Land Girls at the Wartime Bookshop (The Wartime Bookshop, 2)

Written by Lesley Eames
Review by Simon Rickman

England 1941. Nothing lasts forever. The vicar’s demise prompts fears of a similar fate befalling the Churchwood village bookshop, due to the snobby, judgemental attitudes of the incoming minister and his equally joyless wife. Social-club, book-swap, crèche with activities and talks, this bookshop-plus takes place on Church premises, thus the new incumbent demands the Bible must always feature prominently; so it’s out with chat, help, fun and ‘The Beano’, in with thou-shalt-not. But personal domestic pressures hamper the protective efforts of the shop’s three mainstay women. Kate, a pearl among swine, has her uncouth menfolk to look after while trying to introduce two new land girls to the farm and date a gorgeous pilot. Alice, ever the shoulder to lean on, frets over her soldier husband, now captured, whereabouts unknown. Naomi berates herself for not offering stronger opposition to the bookshop’s impending changes – understandable, as she’s beside herself after suspecting her husband’s infidelity. Luckily, wartime spirit reigns; there’s always a neighbour to give a helping hand, or ear.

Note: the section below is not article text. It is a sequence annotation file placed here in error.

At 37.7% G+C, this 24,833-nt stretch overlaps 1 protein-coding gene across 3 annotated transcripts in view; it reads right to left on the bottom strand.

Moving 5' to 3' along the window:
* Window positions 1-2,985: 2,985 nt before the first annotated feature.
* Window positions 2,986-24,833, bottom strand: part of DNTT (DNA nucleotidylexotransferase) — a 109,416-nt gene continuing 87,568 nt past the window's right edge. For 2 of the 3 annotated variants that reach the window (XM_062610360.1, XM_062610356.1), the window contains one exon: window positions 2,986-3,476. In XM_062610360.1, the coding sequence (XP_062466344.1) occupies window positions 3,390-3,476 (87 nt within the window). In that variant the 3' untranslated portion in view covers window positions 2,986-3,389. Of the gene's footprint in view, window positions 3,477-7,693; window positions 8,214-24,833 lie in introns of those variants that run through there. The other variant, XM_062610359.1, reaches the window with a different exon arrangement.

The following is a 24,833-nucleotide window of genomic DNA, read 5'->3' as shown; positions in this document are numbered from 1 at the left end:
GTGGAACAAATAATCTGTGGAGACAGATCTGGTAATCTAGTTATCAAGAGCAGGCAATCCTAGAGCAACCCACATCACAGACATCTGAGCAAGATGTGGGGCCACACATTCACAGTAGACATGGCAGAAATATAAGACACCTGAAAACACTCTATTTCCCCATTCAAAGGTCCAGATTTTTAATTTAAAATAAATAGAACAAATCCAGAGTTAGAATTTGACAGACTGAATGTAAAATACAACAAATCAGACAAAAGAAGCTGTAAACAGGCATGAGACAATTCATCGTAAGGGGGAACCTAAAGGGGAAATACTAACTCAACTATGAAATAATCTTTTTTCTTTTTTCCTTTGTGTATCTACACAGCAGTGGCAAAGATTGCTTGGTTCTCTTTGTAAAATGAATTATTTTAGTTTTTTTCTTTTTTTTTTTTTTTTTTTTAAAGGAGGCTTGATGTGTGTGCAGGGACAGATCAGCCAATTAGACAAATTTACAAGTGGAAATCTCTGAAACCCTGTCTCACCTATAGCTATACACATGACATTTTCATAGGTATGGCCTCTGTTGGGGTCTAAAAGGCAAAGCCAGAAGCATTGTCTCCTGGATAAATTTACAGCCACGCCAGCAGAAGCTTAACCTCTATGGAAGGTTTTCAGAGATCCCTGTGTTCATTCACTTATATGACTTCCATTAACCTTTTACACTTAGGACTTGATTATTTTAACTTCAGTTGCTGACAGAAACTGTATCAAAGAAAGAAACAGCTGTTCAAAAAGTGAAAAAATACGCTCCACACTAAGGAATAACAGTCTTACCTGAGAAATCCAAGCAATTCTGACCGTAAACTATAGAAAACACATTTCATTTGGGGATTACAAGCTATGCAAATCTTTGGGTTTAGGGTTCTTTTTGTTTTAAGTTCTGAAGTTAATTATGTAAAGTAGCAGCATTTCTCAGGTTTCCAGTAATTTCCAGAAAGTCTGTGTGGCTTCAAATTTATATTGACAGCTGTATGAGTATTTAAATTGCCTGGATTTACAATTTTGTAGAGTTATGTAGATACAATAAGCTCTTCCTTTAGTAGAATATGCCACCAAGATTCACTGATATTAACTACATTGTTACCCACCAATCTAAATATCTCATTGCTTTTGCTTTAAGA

This village may be fictional, but people surely did endure quandaries such as these, portrayed here relatively pragmatically. That’s not to say there isn’t jeopardy and intrigue, but it’s capably written, giving realism to credible characters, most of whom demonstrate that the Bible’s message should be lived, not merely studied. Most enjoyable.